Tony Blair’s speech to Congress is superb. It should have the impact of Winston Churchill’s “iron curtain” speech. The NYT has the transcript:
September the 11th was not an isolated event, but a tragic prologue, Iraq another act, and many further struggles will be set upon this stage before it’s over.
There never has been a time when the power of America was so necessary or so misunderstood …
There is a myth that though we love freedom, others don’t; that our attachment to freedom is a product of our culture; that freedom, democracy, human rights, the rule of law are American values or Western values; that Afghan women were content under the lash of the Taliban; that Saddam was somehow beloved by his people; that Milosevic was Serbia’s savior. Members of Congress, ours are not Western values. They are the universal values of the human spirit, and anywhere — (applause) — anywhere, any time ordinary people are given the chance to choose, the choice is the same: freedom, not tyranny; democracy, not dictatorship; the rule of law, not the rule of the secret police.
The spread of freedom is the best security for the free. It is our last line of defense and our first line of attack.
And just as the terrorist seeks to divide humanity in hate, so we have to unify around an idea. And that idea is liberty. (Applause.)
We must find the strength to fight for this idea and the compassion to make it universal. Abraham Lincoln said, “Those that deny freedom to others deserve it not for themselves.”
And it is this sense of justice that makes moral the love of liberty …
The risk is that terrorism and states developing weapons of mass destruction come together, and when people say that risk is fanciful, I say we know the Taliban supported al Qaeda. We know Iraq, under Saddam, gave haven to and supported terrorists. We know there are states in the Middle East now actively funding and helping people who regard it as God’s will in the act of suicide to take as many innocent lives with them on their way to God’s judgement. Some of these states are desperately trying to acquire nuclear weapons. We know that companies and individuals with expertise sell it to the highest bidder. And we know that at least one state, North Korea, lets its people starve while spending billions of dollars on developing nuclear weapons and exporting the technology abroad. This isn’t fantasy. It is 21st century reality and it confronts us now. (Applause.)
Can we be sure that terrorism and weapons of mass destruction will join together? Let us say one thing: If we are wrong, we will have destroyed a threat that, at its least, is responsible for inhuman carnage and suffering. That is something I am confident history will forgive. But if our critics are wrong, if we are right, as I believe with every fiber of instinct and conviction I have that we are, and we do not act, then we will have hesitated in the face of this menace when we should have given leadership.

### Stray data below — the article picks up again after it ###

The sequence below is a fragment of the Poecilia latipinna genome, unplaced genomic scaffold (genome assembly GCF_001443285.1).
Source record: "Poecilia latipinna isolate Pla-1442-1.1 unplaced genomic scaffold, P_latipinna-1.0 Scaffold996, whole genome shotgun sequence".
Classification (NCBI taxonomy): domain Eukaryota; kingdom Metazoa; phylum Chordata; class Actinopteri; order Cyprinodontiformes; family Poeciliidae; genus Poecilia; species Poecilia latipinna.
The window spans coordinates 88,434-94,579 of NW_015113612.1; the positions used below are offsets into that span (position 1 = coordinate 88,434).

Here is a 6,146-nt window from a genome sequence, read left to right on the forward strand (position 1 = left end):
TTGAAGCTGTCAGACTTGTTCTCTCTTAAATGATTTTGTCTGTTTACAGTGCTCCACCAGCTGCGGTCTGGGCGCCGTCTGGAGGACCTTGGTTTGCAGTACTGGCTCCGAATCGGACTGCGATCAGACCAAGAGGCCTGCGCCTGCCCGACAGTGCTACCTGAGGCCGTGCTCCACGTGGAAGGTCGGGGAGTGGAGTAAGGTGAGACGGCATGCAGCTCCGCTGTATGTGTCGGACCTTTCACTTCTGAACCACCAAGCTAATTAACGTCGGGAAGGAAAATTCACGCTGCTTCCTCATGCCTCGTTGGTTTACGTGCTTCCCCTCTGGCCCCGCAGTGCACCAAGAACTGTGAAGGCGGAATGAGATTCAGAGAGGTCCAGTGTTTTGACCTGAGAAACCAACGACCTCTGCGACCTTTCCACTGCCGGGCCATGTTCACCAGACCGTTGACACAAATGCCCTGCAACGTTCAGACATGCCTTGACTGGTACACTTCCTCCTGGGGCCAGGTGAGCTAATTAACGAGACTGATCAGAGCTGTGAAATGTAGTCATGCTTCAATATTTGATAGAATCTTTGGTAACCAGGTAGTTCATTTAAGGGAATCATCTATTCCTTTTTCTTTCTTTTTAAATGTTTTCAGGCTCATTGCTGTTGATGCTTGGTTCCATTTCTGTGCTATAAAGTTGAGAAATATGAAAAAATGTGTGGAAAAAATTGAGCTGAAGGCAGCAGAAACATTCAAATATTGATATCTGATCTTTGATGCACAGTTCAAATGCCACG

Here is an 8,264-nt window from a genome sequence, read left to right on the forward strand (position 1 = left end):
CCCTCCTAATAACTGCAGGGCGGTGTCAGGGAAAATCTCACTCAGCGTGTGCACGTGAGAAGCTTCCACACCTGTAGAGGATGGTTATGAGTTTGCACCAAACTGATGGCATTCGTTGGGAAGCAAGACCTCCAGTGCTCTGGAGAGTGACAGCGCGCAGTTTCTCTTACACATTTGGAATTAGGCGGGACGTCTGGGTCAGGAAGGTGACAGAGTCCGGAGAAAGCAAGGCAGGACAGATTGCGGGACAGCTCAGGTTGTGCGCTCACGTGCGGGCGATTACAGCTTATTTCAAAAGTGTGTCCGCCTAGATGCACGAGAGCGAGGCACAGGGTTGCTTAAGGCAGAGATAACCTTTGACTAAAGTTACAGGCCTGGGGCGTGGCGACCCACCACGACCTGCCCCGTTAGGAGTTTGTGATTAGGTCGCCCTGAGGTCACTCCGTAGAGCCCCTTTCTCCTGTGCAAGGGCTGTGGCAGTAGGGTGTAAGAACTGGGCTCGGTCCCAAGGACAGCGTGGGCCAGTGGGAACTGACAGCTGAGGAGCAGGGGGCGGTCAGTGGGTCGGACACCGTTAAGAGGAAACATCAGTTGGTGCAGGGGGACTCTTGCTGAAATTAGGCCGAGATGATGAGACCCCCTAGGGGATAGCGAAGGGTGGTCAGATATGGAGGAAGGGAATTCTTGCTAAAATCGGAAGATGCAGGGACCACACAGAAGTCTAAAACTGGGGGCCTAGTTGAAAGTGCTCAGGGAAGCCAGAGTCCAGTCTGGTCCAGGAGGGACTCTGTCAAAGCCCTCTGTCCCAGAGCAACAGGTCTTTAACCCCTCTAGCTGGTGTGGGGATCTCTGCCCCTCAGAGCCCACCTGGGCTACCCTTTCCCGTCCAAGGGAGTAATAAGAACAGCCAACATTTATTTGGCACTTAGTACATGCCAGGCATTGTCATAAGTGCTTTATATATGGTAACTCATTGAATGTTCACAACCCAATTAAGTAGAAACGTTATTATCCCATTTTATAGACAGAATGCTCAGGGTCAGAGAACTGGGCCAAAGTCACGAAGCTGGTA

That is something history will not forgive. (Sustained applause.) …
So America must listen as well as lead. But, members of Congress, don’t ever apologize for your values. (Applause.) Tell the world why you’re proud of America. Tell them when “The Star-Spangled Banner” starts, Americans get to their feet — Hispanics, Irish, Italians, Central Europeans, East Europeans, Jews, Muslims, white, Asian, black, those who go back to the early settlers, and those whose English is the same as some New York cab drivers I’ve dealt with — (laughter) — but whose sons and daughters could run for this Congress. Tell them why Americans, one and all, stand upright and respectful. Not because some state official told them to, but because whatever race, color, class or creed they are, being American means being free. That’s why they’re proud. (Cheers, sustained applause.)
As Britain knows, all predominant power seems for a time invincible, but in fact, it is transient. The question is, what do you leave behind? And what you can bequeath to this anxious world is the light of liberty. That is what this struggle against terrorist groups or states is about. We’re not fighting for domination. We’re not fighting for an American world, though we want a world in which America is at ease. We’re not fighting for Christianity, but against religious fanaticism of all kinds. And this is not a war of civilizations, because each civilization has a unique capacity to enrich the stock of human heritage. We are fighting for the inalienable right of humankind — black or white; Christian or not; left, right or merely indifferent — to be free — free to raise a family in love and hope; free to earn a living and be rewarded by your own efforts; free not to bend your knee to any man in fear; free to be you, so long as being you does not impair the freedom of others.
That’s what we’re fighting for, and it’s a battle worth fighting. And I know it’s hard on America. And in some small corner of this vast country, out in Nevada or Idaho or these places I’ve never been to but always wanted to go — (laughter) — I know out there, there’s a guy getting on with his life, perfectly happily, minding his own business, saying to you, the political leaders of this country, “Why me, and why us, and why America?” And the only answer is because destiny put you in this place in history in this moment in time, and the task is yours to do. (Sustained applause.)
Blair and Bush are very much together in their view of freedom as a universal human right, and in their sense of the U.S. being chosen in this moment of time.
Read it all. It’s worth it.